Real Ale: England is Where the Heart is

Hugh Thomas
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credit: S Khan

‘Give my people plenty of beer, good beer, and cheap beer, and you will have no revolution among them.’ – Queen Victoria

Many, many centuries of tradition go into crafting the hearty pints of English ale that we still see ‘gracing’ bar tops in pubs all around Britain. Despite the typical rustic connotations of the drink, the history of its refinement is no less charming.

What exactly is this ‘ale’?

Traditionally, ale describes a drink consisting of water, malted barley, yeast, and hops for flavour. It was not until the 1400s that travelling merchants from Holland introduced hops. Hops were a means to preserve the ale, and provided a desired amount of bitterness to the drink. Eventually, it became difficult to define an ale as such without the inclusion of hops. It was also discovered that hops possessed and antibacterial property, hence why ales were often preferred over water. An excuse some might still use today.

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Hops. Credit: Roger Blackwell

So where did it come from?

Archaeological finds suggest that the Romans, who arrived in Britain in 54BC, had maintained their military bravado on Celtic ale. This is the earliest indication we have of beer consumption in Britain, though it was a strong tradition among the Celts prior to the Romans’ arrival.

A few centuries later, the invading Nords also perceived ale as a means to string their warrior bands together. Alehouses first came about when drinkers started frequenting the houses of those that brewed ale. Brewers particularly skilled at their craft would bring patrons back and employed women to serve their beverages. The job of the barmaid may well be one of the oldest professions still in existence.

By the time of the 10th Century, and during King Edgar’s reign over Kent, the king noticed his populace became something of a lax, and often rowdy, bunch. He attributed their misdoings to the beer they drank, and imposed the world’s earliest ‘no drinking in public’ legislation in response. The king also introduced a drinking vessel marked with ‘pegs’. The vessel was shared, and one drinker could drink only as far as the next peg. Often, a thirsty drinker drink more than his quota, which instigated the phrase ‘down a peg or two.’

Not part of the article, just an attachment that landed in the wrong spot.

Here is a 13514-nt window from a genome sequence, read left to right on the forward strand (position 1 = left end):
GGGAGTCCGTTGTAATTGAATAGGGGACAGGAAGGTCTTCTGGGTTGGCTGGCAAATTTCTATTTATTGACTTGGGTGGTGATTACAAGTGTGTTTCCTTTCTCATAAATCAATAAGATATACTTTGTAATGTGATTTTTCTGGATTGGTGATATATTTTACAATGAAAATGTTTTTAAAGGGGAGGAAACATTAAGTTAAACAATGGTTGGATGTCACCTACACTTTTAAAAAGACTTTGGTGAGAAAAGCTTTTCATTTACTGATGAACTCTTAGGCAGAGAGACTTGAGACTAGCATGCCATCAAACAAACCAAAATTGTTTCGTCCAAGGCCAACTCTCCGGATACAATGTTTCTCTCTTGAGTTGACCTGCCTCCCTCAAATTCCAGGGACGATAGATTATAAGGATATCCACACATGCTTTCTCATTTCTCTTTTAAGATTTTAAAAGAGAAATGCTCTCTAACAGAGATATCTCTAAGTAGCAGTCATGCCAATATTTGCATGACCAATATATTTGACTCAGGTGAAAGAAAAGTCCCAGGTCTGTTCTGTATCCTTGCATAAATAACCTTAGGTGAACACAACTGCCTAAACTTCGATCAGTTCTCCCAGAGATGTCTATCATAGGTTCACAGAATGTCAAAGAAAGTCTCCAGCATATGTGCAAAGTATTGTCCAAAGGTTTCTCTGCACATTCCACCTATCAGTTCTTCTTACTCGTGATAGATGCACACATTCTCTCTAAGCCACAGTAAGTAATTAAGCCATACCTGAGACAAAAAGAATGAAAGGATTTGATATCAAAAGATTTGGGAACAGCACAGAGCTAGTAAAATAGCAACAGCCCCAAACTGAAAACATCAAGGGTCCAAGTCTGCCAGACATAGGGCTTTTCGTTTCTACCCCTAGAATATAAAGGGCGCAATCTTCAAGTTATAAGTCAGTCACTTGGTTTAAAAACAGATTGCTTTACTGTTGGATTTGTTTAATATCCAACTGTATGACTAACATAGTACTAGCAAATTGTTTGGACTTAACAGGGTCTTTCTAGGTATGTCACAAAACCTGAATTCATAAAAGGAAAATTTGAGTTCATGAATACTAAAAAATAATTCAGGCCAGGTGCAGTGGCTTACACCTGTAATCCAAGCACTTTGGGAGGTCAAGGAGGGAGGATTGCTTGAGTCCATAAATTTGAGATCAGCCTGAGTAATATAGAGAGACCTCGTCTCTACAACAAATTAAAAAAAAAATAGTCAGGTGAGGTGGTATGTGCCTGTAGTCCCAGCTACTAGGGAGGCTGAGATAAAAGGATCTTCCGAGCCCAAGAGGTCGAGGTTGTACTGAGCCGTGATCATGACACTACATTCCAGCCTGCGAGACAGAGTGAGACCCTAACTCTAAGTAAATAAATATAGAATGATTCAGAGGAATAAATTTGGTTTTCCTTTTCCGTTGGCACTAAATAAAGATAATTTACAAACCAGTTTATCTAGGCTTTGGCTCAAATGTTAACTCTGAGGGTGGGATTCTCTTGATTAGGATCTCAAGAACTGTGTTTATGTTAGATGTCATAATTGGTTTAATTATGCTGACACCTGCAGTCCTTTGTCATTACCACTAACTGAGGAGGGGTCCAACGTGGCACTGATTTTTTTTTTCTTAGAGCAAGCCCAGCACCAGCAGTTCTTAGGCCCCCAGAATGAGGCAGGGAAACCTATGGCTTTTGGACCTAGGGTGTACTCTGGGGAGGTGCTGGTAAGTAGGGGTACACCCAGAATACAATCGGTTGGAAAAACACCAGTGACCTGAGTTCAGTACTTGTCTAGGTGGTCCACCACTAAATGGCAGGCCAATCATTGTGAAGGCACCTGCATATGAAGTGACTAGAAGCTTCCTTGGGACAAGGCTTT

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real ale pint

credit: Chris Parfitt

It was also around this time that Christians started to adopt their own drinking conventions. Their excuse was that the ritual of drinking was a prevalent Pagan tradition, and shouldn’t be ignored. Somehow they got away with it.

It took fewer than 100 years for hopped beer to supplant the sweeter old English brews. Records show that around this time, about half of England’s exports were barrels of ale. The popularity of the drink exploded and all members of all classes consumed it with just about every meal. Even ladies-in-waiting in Henry VII’s court were rationed a mere gallon of ale to supplement their breakfast.

A good century later, Alexander Norwell mistakenly found a suitable packaging for ale. Filling a bottle while on his way fishing, he only went and lost it by the river. Returning some years after, he uncorked his bottle to discover the ale just as drinkable. Much later in history, it would be determined that bottles with a darker hue blocked ultraviolet light that otherwise spoilt the liquid.

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oast house

credit: Andrew

Supply began to outstrip demand in the early 16th century, and in order to better produce ale all year round, hop farms popped up around the country, particularly in Kent and Surrey. The function of these buildings was to dry out the hops, especially after they’d been subjected to the wet winter weather, before they could be added to beer.

During the great industrialisation period, both demand and accessibility of ale surged, though various taxes were introduced to mitigate the effects of the Great War as well as the mass drunkenness the population liked to indulge in.

In the 70s the term ’real ale’ was coined to help differentiate between pressurised beer and beer that is matured straight from the cask. The term comes directly from the emergence of pubs selling mass produced and low quality beer.

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pub

credit: Roger Blackwell

Beer has been served in pints since the existence of traditional wooden steins. In pubs it became illegal to serve beer in a glass that does not accommodate a pint and is not marked accordingly. Also, it is against UK law to pour a glass that doesn’t measure ‘up to the line’, as the customer is effectively being sold air.

Today, we’re seeing the emergence of microbreweries and craft beer outlets that reflect the continuing popularity of the beverage. Four years ago, 700 real ale breweries existed in the UK, and that number isn’t shifting anytime soon. However, hop production may not be what it was – even North Korea trumps the UK in terms of tonnage – and can in part be owed to the preference for lager imports.

 
 

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